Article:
Finally getting around to reading more about the new Google image search and image ads. While an article on TechCrunch mentioned that the ads were only appearing on the image search results pages to start, today I am seeing them on the standard results.
For me, images make ad sense more interesting.
Facebook has simplified the ability to add a comment field to it’s iframe version of the Like button. It provides more verbose, visible and personal posts within the liker’s news feed.
They’ve also tweaked the publishing capabilities used to communicate with people who have liked your contact. More info can be found on the facebook blog.
I’m struggling with the emotional mismatch between the event and gameplay; but I imagine that’s at least partly the point. It certainly was not on my mind 10 minutes ago. Plus, I really like the provocation leading to this interactive music video/game/experience/thing:
What if the term “music video game” didn’t evoke images of bored college kids fiddling with pathetic plastic guitars emulating the last heroes of a declining music industry? What if indie game developers allied with indie musicians, making odd games promoting odd and unknown music while still keeping their creative autonomy the way the best music-video directors have been doing for decades? What if a song (not its beats, not its spectrum, not its amplitude!) was dictating the content of a game and not the other way around?
Facebook’s head of mobile products says that mobile applications will have the ability to include like buttons and other social graph features. As on the web, buttons will ba able to be associated with an app in general as well as content featured within the app. More on Mashable.
I came across this site yesterday. I have not had a chance to dig into any of their reports yet, but it looks like interesting stuff.
Latitude uses innovative research and collective creativity to generate knowledge and applied opportunities for the connected world.
As folks continue debate the lasting value of the CD-ROM like publications lacking social connections, Amazon adds additional media support to their Kindle platform and launches readers on more screens.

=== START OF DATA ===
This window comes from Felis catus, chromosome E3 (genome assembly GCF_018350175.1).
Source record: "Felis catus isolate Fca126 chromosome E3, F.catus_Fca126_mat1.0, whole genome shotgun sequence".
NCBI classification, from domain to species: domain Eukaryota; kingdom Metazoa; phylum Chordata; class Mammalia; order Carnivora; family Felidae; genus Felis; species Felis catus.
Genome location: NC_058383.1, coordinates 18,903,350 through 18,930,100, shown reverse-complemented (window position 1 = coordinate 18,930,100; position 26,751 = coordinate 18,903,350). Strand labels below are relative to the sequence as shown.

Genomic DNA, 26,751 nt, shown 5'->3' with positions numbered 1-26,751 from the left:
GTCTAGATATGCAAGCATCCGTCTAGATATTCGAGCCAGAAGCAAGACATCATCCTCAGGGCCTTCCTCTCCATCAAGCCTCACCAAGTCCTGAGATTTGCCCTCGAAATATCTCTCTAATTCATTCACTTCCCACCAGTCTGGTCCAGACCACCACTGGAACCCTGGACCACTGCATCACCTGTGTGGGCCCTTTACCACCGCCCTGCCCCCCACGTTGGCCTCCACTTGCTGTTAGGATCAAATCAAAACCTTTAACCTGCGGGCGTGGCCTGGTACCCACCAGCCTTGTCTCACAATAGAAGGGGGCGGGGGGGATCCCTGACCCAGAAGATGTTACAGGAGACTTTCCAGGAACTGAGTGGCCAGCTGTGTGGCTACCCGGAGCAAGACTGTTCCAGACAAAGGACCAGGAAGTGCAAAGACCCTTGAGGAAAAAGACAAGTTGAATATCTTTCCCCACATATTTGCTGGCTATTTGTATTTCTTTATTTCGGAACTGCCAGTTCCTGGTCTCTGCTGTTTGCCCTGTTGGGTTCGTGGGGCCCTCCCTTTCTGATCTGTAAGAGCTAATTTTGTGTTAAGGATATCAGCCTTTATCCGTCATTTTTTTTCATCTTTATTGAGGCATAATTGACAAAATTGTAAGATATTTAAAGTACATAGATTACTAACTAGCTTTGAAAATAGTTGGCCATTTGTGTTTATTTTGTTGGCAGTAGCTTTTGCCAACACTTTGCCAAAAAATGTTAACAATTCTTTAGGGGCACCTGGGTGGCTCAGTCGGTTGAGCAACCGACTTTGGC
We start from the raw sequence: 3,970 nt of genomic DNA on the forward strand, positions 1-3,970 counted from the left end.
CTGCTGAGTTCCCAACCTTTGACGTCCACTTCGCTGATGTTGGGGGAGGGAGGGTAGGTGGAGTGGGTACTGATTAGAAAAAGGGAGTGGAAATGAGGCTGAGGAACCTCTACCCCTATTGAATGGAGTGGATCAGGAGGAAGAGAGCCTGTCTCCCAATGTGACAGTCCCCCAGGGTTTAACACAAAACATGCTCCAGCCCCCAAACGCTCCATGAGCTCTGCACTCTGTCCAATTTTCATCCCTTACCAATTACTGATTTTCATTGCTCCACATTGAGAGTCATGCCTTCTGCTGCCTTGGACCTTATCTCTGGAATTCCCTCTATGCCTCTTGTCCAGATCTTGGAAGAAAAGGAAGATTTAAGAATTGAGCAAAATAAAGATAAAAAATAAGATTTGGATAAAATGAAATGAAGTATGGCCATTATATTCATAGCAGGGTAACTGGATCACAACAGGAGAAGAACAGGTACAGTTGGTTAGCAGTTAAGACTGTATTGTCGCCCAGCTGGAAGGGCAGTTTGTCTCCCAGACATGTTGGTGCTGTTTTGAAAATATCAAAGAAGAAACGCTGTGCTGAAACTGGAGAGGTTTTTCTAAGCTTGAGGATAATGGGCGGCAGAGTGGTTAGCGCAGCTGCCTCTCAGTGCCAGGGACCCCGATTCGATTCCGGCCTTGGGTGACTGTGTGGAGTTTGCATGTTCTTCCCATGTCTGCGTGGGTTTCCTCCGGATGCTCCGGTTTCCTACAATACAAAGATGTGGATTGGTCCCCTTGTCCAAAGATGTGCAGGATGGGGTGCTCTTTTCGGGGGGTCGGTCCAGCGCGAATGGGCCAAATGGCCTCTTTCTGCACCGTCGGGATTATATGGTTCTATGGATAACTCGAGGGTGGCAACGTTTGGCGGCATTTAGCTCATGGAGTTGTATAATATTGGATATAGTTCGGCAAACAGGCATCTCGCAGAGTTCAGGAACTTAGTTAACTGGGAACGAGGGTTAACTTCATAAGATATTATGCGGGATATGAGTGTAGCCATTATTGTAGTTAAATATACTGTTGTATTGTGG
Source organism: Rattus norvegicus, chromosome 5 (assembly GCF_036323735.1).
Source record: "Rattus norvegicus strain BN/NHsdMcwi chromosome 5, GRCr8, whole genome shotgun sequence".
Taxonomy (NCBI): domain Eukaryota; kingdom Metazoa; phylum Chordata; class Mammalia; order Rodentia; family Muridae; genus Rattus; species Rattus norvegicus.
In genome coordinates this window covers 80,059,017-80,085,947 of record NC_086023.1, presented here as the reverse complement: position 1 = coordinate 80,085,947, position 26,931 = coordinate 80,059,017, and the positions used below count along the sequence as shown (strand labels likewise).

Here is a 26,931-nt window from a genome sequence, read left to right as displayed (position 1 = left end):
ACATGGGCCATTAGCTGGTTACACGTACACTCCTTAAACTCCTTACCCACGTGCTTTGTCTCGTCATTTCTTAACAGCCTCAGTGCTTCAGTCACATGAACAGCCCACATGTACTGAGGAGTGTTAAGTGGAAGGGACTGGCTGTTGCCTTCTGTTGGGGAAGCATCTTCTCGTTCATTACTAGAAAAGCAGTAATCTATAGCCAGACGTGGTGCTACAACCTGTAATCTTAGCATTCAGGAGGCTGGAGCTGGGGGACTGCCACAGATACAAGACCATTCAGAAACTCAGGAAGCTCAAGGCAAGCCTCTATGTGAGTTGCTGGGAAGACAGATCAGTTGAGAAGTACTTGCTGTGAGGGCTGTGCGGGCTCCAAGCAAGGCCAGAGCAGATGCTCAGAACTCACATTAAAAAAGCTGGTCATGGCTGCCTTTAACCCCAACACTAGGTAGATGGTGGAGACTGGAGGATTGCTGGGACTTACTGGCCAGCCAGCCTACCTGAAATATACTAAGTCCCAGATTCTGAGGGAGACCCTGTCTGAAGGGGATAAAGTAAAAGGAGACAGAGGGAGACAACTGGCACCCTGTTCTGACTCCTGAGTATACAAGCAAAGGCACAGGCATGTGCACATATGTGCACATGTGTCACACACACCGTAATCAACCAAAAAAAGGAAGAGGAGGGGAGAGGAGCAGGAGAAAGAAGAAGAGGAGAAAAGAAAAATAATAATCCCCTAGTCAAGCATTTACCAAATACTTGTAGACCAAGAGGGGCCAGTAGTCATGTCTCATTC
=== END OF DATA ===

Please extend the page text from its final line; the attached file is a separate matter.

Last week, new versions of Kindle readers for iPhone, iPad and iPod Touch rolled out with support for embedded audio and video assets.
Currently only the iDevices support these media files and Amazon’s existing readers lack the hardware to support video. However, there are other readers already available that are only limited by their software.
Amazon wants people to be able to read their books everywhere and last week they added to the list of supported devices with the release of a client for the android os. Unfortunately, this initial version lacks support for video and audio files.
The current devices supported by Kindle include:
- iPhone, iPad, and IPod Touch
- Kindle readers
- Windows and Mac computers
Amazon may also be headed toward releasing an HTML version of a client.
While there is a growing list of books (13 last week and 103 this week) with embedded media, I have not yet seen any announcements about periodicals including video or audio. But it may only be a matter of time before they do. With expanded reach and a simple subscription model, Kindle seems like a logical alternative to publishing digital magazines in app format.
In hopes of driving sales of phones that use their chips (e.g. Android phones), Qualcomm plans to launch an SDK enabling developers to more easily develop augmented reality apps that don’t require obtrusive markers.
Marker based AR recognition is relatively easy to implement, but extremely limited. Significantly more advanced computer vision is possible but is not accessible to most developers. The SDK intends to change this and bring sophisticated marker recognition to applications.
The SDK includes a C++ Library to be used for Android applications and an extension for the Unity 3D game development tool. No iOS support is expected since Apple does not use Qualcomm chips.
The program is currently in private beta now and expects to go into public beta in the fall.
Read Write Web has more information than the SDKs site, have a look at it to see a photo of Mattel’s Rock’em Sock’em Robots game being played on a empty table top.
UPDATE: Looks like improved marker recognition (and image tracking) is also coming to Flash apps. I expect this one will include a license fee.
Geofencing, sending alerts or content only to folks within a specific location, is a very interesting idea with applications that go far beyond beaming coupons to people as they pass by your store or tracking how much time someone spends in one place.
Making content available for folks to ‘pull’ when they are in a specific place is fairly easy. Pushing content to users in a specific place is more challenging. Continuously polling for location can quickly drain any battery and polling too infrequently may make you miss a trigger point.
Location Labs has an iPhone library library in private beta that may improve upon battery performance without missing opportunities to get the right content.